What is the BTN (Bhutanese Ngultrum)
BTN (Bhutanese ngultrum) is the national currency for the Kingdom of Bhutan, an isolated, mountainous country in central Asia. Its name is a combination of the word Ngul, meaning "silver” in the traditional Bhutanese Dzongkha language, and trum, a Hindi word meaning “money.” The ngultrum subdivides into 100 chetrums and uses the abbreviation Nu.
BREAKING DOWN BTN (Bhutanese Ngultrum)
The introduction of the Bhutanese ngultrum (BTN) was in 1974. When introduced one ngultrum equaled 100 chetrums. The currency pegged at par with the Indian rupee, a distinction which it holds to this day. The rupee also continues to circulate in the country. The exact exchange rate does vary slightly yet remains connected to the Indian rupee. Currently, 1 Bhutanese ngultrum is equal to 1 Indian rupee (INR).
Paper denominations include the 1, 5, 10, 20, 50, 100 and 500 Nu notes. As the value of the bill increases so too does the physical size of the banknote, except for the Nu.500, which is slightly smaller than the Nu.100 note. There is a recently released Nu.1,000 bill, although much like the Nu.500 sees little day-to-day use.
After a period of modernization and economic reform, in 1968 the Bank of Bhutan was created and handled monetary issues until 1982. In 1982, the Royal Monetary Authority of Bhutan became the central bank and handled monetary policy and the issuance of currency.
Until 1789, the most common currency in Bhutan consisted of coins manufactured at the Cooch Behar mint in West Bengal, India. After the occupation of the mint by the British colonial armies, Bhutan began to issue its currency, initially copper and silver coins called chetrum. These were manufactured traditionally, by blacksmiths operating with hammers and dies. Thanks to the nation’s isolation from industrialization, it was not until 1929 that Bhutan began to issue modern coins.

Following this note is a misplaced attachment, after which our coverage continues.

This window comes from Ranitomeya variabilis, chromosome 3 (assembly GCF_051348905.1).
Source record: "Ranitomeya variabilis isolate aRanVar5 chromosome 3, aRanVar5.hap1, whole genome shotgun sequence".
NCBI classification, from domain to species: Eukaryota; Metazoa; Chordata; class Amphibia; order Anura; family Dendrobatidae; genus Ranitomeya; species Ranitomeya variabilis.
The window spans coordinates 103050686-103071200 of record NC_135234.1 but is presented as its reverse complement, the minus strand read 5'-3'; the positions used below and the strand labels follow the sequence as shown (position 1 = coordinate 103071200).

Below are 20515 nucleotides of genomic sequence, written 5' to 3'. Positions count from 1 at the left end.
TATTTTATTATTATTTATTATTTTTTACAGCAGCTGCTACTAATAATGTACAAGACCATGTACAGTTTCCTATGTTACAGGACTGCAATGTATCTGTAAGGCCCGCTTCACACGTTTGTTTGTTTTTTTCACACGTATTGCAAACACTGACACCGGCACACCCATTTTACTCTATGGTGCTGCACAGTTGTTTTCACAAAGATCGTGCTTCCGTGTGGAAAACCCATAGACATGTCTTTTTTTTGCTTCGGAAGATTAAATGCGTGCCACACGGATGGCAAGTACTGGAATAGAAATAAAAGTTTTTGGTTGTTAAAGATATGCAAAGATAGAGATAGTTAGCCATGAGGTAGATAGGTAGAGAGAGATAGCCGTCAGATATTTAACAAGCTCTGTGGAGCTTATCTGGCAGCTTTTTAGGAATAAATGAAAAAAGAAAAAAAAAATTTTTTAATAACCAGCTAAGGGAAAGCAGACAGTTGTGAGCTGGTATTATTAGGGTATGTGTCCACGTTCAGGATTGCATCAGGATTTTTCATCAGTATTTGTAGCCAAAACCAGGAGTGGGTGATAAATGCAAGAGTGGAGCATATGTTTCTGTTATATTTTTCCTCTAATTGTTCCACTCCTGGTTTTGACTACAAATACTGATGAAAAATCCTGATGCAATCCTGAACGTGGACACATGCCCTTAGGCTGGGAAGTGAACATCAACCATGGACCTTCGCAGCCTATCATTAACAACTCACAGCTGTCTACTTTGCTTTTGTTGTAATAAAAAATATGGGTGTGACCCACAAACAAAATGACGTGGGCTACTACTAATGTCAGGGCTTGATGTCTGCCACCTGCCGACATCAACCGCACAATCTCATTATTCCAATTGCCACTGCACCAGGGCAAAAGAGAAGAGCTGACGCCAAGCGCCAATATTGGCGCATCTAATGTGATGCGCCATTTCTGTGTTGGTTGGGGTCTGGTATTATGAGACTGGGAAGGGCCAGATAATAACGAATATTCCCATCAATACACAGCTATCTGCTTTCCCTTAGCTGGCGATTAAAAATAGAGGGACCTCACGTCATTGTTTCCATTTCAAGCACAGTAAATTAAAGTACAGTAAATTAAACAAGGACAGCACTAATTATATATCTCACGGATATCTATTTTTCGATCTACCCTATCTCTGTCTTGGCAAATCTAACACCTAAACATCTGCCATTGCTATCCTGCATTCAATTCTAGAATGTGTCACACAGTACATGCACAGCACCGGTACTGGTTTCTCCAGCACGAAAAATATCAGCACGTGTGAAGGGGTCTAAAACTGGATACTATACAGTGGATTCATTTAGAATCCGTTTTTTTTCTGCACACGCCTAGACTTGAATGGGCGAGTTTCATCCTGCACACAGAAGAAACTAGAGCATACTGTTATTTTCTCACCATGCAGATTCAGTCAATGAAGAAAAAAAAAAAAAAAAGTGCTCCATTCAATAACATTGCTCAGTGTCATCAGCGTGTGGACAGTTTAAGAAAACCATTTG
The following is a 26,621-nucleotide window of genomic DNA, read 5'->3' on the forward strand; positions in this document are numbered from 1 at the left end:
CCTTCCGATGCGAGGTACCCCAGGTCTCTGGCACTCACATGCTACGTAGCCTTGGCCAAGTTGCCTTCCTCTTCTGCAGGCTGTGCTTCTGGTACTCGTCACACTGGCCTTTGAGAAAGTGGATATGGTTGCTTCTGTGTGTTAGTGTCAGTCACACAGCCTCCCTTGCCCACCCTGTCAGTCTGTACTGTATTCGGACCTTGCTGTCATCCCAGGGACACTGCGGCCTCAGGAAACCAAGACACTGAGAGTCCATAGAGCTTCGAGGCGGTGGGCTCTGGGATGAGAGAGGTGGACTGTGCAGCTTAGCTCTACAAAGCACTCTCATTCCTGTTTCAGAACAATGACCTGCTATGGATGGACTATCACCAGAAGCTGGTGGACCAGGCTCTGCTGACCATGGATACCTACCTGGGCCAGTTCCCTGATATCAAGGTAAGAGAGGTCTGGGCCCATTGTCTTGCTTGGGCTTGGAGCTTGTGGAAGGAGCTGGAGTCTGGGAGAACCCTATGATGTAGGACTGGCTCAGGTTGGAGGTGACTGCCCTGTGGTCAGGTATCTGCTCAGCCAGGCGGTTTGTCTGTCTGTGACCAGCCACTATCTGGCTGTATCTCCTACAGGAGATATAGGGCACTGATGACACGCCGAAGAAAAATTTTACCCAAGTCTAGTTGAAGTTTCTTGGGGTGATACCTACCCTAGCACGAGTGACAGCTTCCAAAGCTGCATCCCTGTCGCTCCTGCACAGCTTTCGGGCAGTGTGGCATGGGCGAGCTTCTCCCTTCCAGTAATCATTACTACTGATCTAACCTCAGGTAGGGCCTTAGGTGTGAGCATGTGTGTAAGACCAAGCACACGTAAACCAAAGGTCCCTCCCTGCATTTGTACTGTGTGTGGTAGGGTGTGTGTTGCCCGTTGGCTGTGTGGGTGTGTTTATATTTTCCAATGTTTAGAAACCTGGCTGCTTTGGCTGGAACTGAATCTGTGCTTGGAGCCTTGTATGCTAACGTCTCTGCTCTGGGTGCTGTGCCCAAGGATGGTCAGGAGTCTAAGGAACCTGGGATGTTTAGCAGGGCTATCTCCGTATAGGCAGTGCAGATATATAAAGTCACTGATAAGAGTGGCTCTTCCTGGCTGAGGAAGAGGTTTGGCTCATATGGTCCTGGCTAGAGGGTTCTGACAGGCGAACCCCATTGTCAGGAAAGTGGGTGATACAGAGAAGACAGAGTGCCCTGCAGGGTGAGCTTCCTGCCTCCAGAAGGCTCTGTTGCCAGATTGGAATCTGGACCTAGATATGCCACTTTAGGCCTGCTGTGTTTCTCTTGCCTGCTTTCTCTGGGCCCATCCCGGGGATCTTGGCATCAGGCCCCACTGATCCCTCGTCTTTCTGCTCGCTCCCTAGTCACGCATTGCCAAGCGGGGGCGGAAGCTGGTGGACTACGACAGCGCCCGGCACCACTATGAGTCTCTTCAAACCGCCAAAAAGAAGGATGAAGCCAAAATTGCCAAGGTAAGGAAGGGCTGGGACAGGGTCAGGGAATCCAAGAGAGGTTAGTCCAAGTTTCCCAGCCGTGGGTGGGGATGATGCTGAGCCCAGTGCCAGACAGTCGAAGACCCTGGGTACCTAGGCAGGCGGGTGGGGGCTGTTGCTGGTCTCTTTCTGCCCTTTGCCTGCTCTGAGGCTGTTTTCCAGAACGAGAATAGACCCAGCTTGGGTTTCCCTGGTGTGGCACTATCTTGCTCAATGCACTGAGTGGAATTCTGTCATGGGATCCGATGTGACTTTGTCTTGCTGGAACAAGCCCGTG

Economy Backing for the Bhutan Ngultrum
The sparsely populated Kingdom of Bhutan is a small landlocked country in the South Asia Himalayas. The country transitioned to a constitutional monarchy in 2008. The Bhutan economy has proliferated in the last decade and had the second fastest growing economy in the world in 2007. The Kingdom's primary export is hydroelectric power to India, which also forms over 40% of the economy. Most recent growth is in the e-commerce sector. Tourism is one of Bhutan’s other essential industries, and many foreign currencies are accepted instead of the local official money in tourist areas.